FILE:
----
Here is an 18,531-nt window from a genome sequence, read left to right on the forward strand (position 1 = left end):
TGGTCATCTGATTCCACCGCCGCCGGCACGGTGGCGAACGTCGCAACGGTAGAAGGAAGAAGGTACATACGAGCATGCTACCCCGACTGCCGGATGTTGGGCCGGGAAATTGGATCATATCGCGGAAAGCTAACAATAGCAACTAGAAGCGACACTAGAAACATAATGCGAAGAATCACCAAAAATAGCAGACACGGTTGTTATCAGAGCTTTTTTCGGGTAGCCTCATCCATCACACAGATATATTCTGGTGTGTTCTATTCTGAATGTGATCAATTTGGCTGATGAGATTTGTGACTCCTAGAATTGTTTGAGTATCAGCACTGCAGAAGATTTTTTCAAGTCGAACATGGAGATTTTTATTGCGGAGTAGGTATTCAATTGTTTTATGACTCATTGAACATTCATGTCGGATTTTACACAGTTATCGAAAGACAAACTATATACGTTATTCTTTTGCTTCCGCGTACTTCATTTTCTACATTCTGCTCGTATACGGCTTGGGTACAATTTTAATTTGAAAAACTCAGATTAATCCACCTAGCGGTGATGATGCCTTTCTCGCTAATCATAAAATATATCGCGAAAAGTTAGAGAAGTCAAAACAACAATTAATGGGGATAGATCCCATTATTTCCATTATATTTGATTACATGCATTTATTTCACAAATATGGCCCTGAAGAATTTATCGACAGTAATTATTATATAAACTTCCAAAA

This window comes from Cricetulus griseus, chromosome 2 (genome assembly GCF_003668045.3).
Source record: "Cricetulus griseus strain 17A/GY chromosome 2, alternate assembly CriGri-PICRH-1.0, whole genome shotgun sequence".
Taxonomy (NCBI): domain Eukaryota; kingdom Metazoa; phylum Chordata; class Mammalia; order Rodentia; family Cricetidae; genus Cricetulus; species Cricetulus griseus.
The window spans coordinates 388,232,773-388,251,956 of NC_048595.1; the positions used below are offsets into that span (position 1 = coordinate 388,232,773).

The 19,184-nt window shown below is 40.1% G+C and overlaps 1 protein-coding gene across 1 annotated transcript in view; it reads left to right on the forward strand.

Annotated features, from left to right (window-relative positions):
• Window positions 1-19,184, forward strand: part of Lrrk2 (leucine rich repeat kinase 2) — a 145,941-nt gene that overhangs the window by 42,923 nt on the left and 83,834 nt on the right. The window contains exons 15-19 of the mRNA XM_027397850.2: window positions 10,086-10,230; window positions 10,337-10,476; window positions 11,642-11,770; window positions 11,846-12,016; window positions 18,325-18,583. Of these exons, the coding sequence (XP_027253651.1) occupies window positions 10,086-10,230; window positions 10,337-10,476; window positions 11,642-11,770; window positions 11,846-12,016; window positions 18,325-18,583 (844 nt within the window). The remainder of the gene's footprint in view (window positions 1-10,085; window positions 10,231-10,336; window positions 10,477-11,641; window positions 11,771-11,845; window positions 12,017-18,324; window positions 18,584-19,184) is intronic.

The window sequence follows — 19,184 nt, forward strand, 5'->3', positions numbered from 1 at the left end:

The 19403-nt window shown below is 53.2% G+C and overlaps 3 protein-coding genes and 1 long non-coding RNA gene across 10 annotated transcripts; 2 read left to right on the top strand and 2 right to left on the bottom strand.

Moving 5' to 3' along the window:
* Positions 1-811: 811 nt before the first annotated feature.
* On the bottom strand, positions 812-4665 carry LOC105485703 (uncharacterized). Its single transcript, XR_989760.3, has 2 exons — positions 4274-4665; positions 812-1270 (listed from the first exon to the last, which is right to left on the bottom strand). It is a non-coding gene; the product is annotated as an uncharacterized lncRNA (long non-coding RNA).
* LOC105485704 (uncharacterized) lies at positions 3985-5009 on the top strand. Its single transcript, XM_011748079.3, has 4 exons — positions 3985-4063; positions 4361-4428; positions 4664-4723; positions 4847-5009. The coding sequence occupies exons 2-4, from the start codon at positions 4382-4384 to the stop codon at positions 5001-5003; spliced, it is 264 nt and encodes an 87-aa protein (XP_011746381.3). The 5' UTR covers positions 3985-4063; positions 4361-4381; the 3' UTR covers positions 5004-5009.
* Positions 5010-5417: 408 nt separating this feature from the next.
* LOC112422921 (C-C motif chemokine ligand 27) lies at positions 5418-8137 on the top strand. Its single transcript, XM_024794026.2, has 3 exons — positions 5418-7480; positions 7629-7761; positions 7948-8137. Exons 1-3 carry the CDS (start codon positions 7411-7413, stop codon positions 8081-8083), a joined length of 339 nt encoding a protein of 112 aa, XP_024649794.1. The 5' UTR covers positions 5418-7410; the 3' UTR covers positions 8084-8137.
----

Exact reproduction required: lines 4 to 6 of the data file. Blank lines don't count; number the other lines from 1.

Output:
Source record: "Cricetulus griseus strain 17A/GY chromosome 2, alternate assembly CriGri-PICRH-1.0, whole genome shotgun sequence".
Taxonomy (NCBI): domain Eukaryota; kingdom Metazoa; phylum Chordata; class Mammalia; order Rodentia; family Cricetidae; genus Cricetulus; species Cricetulus griseus.
The window spans coordinates 388,232,773-388,251,956 of NC_048595.1; the positions used below are offsets into that span (position 1 = coordinate 388,232,773).